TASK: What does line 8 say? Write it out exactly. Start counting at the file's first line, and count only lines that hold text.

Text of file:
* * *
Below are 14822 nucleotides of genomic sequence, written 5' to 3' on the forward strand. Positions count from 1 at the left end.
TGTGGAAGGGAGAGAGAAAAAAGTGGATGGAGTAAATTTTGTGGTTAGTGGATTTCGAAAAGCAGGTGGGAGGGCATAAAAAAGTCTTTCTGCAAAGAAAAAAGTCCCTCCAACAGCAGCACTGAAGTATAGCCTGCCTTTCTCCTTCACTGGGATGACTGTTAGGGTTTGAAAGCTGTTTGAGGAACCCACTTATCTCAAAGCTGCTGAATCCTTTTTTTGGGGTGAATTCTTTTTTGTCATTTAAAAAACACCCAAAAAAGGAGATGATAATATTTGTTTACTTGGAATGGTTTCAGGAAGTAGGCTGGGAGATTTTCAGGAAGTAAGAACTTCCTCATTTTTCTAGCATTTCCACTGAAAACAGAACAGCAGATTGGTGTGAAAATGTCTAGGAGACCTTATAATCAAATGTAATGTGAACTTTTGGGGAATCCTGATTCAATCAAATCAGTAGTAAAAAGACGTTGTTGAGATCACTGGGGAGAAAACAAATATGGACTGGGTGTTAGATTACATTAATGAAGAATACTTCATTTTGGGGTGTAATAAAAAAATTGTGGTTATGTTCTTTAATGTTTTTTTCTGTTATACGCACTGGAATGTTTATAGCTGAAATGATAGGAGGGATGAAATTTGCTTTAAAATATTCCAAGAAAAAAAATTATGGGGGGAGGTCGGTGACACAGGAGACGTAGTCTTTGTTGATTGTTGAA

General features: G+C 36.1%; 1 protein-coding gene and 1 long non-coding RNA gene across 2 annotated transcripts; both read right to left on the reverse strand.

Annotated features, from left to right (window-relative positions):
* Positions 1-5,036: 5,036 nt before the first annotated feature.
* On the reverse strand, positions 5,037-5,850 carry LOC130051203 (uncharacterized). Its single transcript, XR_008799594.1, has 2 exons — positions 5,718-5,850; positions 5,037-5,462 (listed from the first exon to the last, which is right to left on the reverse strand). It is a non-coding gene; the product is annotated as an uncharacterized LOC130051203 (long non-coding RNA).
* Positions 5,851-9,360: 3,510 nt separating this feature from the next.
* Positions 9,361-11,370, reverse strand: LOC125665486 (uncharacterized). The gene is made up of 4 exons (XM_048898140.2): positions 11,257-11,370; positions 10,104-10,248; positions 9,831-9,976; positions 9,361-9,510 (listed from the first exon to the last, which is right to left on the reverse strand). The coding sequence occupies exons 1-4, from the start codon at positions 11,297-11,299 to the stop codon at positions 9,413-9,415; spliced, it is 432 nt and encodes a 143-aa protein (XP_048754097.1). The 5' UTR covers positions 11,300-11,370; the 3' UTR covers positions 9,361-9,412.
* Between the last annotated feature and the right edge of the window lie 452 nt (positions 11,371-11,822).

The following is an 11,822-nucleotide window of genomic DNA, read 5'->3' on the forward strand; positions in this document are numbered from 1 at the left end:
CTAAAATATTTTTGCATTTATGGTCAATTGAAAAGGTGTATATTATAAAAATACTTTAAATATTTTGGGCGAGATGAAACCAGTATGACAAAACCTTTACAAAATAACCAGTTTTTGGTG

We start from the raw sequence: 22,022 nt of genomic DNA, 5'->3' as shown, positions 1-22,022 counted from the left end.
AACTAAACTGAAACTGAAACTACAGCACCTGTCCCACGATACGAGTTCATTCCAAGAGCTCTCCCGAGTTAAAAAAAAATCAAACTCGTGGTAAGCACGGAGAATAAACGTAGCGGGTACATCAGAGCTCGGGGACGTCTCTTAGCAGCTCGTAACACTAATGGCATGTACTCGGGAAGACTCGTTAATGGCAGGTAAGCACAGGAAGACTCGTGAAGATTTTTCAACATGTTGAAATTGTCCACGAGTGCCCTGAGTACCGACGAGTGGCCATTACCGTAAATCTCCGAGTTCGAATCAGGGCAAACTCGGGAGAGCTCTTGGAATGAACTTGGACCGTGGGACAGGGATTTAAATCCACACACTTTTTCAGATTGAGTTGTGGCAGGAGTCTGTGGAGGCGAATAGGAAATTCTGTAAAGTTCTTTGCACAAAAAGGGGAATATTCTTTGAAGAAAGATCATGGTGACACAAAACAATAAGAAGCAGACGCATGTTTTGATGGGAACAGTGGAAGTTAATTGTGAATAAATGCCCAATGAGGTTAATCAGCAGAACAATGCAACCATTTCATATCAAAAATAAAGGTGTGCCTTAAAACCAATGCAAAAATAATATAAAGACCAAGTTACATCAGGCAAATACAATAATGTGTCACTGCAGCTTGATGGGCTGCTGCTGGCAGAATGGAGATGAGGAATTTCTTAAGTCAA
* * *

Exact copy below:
* Positions 9,361-11,370, reverse strand: LOC125665486 (uncharacterized). The gene is made up of 4 exons (XM_048898140.2): positions 11,257-11,370; positions 10,104-10,248; positions 9,831-9,976; positions 9,361-9,510 (listed from the first exon to the last, which is right to left on the reverse strand). The coding sequence occupies exons 1-4, from the start codon at positions 11,297-11,299 to the stop codon at positions 9,413-9,415; spliced, it is 432 nt and encodes a 143-aa protein (XP_048754097.1). The 5' UTR covers positions 11,300-11,370; the 3' UTR covers positions 9,361-9,412.